Art valuation requires precedent but what do you do with unprecedented art pieces? Previously, you combed through disparate information and bits of data for weeks or months before producing an estimate. Now, AI handles that for you.
AI can learn aspects of art valuation that drastically speeds the process, giving art historians and collectors the final say how much a piece is worth and who is most likely to buy. It allows auction houses to turn pieces more quickly for a world that moves fast. Sotheby’s, the oldest international auction house around, now uses Thread Genius to handle those data loads.
The team uses machine learning and search query to quickly find out how much the value of an art piece has changed from auction to auction, for example, or provide a lower barrier to enter the art market through faster valuations. Their work even makes it easier to search for art objects, both through subject and style. This is creating better indexing and better record keeping.
History — More Networks, Fewer Gaps
Of all the disciplines, history has the most to gain from NLP. Mining and preserving data from the past requires a steep learning curve for machines, both for context and because of linguistic variances. These deep contextual patterns may offer us the chance to organize our data in ways previously impossible through simple machine understanding.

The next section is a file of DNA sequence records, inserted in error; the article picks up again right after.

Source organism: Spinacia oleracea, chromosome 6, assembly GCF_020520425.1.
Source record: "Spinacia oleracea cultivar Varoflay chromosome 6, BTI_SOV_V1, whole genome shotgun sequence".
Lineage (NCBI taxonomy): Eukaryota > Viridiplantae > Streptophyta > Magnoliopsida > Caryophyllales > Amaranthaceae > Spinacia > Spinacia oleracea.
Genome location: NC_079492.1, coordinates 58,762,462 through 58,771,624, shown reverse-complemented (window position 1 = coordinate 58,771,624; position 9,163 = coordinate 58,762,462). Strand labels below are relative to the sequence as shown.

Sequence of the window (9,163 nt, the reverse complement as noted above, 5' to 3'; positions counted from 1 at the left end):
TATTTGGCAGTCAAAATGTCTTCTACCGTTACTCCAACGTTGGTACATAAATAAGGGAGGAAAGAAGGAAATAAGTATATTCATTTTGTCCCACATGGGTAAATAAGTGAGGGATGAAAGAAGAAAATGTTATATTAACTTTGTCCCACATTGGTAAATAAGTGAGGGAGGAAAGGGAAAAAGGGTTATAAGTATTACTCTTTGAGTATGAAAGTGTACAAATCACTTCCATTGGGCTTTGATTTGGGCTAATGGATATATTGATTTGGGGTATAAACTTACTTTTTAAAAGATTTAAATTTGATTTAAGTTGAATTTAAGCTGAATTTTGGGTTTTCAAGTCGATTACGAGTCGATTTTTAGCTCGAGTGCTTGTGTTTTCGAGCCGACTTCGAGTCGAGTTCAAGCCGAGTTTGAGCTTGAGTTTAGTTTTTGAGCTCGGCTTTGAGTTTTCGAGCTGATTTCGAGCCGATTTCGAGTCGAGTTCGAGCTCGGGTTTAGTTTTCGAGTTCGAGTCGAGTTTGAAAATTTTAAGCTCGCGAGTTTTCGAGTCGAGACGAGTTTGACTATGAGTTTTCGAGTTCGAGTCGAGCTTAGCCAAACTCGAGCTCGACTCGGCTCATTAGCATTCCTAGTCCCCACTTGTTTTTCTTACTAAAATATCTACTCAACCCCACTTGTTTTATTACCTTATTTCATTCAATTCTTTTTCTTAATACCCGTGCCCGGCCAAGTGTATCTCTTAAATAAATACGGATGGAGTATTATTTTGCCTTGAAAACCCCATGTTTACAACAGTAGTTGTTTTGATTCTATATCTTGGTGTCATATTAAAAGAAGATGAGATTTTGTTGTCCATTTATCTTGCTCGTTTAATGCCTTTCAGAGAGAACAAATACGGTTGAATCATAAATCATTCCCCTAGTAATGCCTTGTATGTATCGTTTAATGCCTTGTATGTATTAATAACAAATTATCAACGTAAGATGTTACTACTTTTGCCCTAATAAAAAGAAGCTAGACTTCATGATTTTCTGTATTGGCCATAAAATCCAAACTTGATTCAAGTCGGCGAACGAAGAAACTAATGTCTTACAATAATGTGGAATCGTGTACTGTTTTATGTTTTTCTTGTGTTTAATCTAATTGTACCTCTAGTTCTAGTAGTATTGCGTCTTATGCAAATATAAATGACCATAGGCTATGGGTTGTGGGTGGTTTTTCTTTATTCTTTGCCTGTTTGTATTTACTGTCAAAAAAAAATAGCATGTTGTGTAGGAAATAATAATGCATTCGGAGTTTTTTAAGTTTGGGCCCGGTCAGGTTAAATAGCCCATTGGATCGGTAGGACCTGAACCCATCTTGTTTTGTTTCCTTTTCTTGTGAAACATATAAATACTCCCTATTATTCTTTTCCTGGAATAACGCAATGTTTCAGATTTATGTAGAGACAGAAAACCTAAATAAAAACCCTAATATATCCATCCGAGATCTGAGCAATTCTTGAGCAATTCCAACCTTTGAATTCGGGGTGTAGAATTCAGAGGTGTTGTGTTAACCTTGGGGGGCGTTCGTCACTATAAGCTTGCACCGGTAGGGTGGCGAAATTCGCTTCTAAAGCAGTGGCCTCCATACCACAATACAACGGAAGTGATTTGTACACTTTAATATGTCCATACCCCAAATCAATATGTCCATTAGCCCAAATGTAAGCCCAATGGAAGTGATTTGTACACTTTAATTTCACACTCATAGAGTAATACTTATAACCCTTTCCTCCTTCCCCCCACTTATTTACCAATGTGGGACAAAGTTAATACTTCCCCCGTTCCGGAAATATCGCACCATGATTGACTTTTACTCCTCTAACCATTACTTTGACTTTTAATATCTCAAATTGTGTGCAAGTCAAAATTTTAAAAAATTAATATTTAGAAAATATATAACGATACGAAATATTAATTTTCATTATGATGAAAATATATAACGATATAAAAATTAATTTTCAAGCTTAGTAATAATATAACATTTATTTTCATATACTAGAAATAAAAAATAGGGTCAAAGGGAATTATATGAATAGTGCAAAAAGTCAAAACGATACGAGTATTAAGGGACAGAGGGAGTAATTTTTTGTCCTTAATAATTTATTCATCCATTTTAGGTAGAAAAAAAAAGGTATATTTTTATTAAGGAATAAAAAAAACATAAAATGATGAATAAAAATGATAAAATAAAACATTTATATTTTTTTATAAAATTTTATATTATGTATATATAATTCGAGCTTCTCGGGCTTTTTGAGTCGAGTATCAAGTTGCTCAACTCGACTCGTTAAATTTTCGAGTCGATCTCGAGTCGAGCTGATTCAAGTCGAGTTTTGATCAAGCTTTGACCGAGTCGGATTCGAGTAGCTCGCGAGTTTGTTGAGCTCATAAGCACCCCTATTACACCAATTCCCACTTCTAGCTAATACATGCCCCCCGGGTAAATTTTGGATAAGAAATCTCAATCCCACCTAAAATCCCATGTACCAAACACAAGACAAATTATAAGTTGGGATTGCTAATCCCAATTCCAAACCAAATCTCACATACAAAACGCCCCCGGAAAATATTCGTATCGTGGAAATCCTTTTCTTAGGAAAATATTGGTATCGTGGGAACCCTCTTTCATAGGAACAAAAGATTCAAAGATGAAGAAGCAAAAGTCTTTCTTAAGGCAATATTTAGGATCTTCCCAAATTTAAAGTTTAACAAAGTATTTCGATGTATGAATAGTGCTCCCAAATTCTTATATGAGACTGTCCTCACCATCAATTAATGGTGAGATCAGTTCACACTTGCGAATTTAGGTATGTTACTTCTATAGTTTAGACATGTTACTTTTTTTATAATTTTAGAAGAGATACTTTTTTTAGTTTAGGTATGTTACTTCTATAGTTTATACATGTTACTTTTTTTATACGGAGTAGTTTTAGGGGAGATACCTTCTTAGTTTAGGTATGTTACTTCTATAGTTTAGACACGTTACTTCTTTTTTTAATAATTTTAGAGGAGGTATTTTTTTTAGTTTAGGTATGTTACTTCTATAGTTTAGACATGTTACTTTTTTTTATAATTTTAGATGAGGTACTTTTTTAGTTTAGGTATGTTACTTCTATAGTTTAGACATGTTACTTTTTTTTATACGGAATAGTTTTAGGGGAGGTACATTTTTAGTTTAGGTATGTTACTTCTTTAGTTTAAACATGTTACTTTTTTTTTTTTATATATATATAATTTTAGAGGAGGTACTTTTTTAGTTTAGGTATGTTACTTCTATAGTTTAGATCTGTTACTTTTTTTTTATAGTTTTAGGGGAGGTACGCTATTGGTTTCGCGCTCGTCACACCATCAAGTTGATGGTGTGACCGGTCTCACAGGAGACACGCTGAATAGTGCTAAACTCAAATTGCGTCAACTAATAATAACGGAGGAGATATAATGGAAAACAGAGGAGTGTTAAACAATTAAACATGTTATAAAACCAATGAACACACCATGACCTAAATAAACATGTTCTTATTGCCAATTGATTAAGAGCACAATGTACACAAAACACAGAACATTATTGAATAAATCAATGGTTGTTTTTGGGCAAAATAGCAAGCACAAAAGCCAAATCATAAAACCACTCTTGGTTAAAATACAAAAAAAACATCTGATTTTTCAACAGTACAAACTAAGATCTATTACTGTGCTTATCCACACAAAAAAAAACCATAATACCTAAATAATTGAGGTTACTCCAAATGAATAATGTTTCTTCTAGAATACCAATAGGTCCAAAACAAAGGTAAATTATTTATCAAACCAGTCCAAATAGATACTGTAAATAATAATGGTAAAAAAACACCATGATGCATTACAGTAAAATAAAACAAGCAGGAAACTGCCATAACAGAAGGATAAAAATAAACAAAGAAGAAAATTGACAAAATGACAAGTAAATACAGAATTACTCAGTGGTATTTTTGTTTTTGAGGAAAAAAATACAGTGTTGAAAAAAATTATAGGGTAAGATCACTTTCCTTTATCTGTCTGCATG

The contextualization provides rapid insight into political trends during a certain period as one study of newspapers discovered. Another application is sentiment analysis to extract patterns not apparent to humans with limited brain power for such a broad scope.
It doesn’t have to be deep history either. The UN recently set out an initiative to find ways to use social media and text content as a “canary in the mine,” signaling the coming of political or public health crises before they reach peak mass.
For more in-depth history, researchers are using NLP to form what they call historical networks, a framework similar to neural networks. Studying readily available historical documents through digital libraries and corpus collections is revealing just how profound these networks are in analyzing and understanding the way significant events have unfolded.
The study isn’t perfect. Missing records form a large part of our blind spots in evaluating historical records, but future NLP applications may also reveal to us what is conspicuously missing from those records.
The Expanding Role Of NLP
We’re only just beginning to mine data created today, much fewer generations of incomplete data. Contextualizing fields that relate to human experience and learning could be the way to make sense of some of our most profound questions. As these fields evolve with the aid of AI’s comprehensive approach to data, we may uncover pattern and applications that build our networks and reveal answers to some of our biggest questions.
Ready to learn more about natural language processing and how you can apply it to your organization — regardless of field or industry? Attend ODSC East 2019 this April 30-May 3 in Boston and get hands-on experience with experts!